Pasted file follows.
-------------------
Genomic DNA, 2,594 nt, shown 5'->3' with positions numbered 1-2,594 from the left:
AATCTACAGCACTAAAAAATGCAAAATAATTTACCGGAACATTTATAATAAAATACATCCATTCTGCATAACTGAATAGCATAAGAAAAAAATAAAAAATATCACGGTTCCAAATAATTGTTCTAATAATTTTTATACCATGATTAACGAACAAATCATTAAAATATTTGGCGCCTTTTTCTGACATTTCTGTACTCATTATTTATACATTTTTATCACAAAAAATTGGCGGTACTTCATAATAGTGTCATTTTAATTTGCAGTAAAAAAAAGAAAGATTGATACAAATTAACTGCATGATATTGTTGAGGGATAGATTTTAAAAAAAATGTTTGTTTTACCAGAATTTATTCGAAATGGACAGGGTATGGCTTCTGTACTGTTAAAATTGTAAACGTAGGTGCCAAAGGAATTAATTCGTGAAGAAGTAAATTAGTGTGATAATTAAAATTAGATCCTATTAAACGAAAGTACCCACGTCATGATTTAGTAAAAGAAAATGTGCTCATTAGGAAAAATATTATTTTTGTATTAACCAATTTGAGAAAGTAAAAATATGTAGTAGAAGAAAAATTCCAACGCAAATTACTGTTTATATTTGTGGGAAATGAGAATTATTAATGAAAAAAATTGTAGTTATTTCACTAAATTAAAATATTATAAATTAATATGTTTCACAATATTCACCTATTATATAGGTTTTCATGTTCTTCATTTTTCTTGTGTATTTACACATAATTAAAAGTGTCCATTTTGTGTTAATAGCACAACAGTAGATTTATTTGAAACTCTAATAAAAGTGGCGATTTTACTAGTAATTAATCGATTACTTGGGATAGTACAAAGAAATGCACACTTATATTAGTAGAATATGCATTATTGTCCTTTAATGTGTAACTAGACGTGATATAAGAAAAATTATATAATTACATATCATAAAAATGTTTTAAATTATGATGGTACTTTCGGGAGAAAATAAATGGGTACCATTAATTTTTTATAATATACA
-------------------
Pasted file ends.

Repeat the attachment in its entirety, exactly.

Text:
Genomic DNA, 2,594 nt, shown 5'->3' with positions numbered 1-2,594 from the left:
AATCTACAGCACTAAAAAATGCAAAATAATTTACCGGAACATTTATAATAAAATACATCCATTCTGCATAACTGAATAGCATAAGAAAAAAATAAAAAATATCACGGTTCCAAATAATTGTTCTAATAATTTTTATACCATGATTAACGAACAAATCATTAAAATATTTGGCGCCTTTTTCTGACATTTCTGTACTCATTATTTATACATTTTTATCACAAAAAATTGGCGGTACTTCATAATAGTGTCATTTTAATTTGCAGTAAAAAAAAGAAAGATTGATACAAATTAACTGCATGATATTGTTGAGGGATAGATTTTAAAAAAAATGTTTGTTTTACCAGAATTTATTCGAAATGGACAGGGTATGGCTTCTGTACTGTTAAAATTGTAAACGTAGGTGCCAAAGGAATTAATTCGTGAAGAAGTAAATTAGTGTGATAATTAAAATTAGATCCTATTAAACGAAAGTACCCACGTCATGATTTAGTAAAAGAAAATGTGCTCATTAGGAAAAATATTATTTTTGTATTAACCAATTTGAGAAAGTAAAAATATGTAGTAGAAGAAAAATTCCAACGCAAATTACTGTTTATATTTGTGGGAAATGAGAATTATTAATGAAAAAAATTGTAGTTATTTCACTAAATTAAAATATTATAAATTAATATGTTTCACAATATTCACCTATTATATAGGTTTTCATGTTCTTCATTTTTCTTGTGTATTTACACATAATTAAAAGTGTCCATTTTGTGTTAATAGCACAACAGTAGATTTATTTGAAACTCTAATAAAAGTGGCGATTTTACTAGTAATTAATCGATTACTTGGGATAGTACAAAGAAATGCACACTTATATTAGTAGAATATGCATTATTGTCCTTTAATGTGTAACTAGACGTGATATAAGAAAAATTATATAATTACATATCATAAAAATGTTTTAAATTATGATGGTACTTTCGGGAGAAAATAAATGGGTACCATTAATTTTTTATAATATACA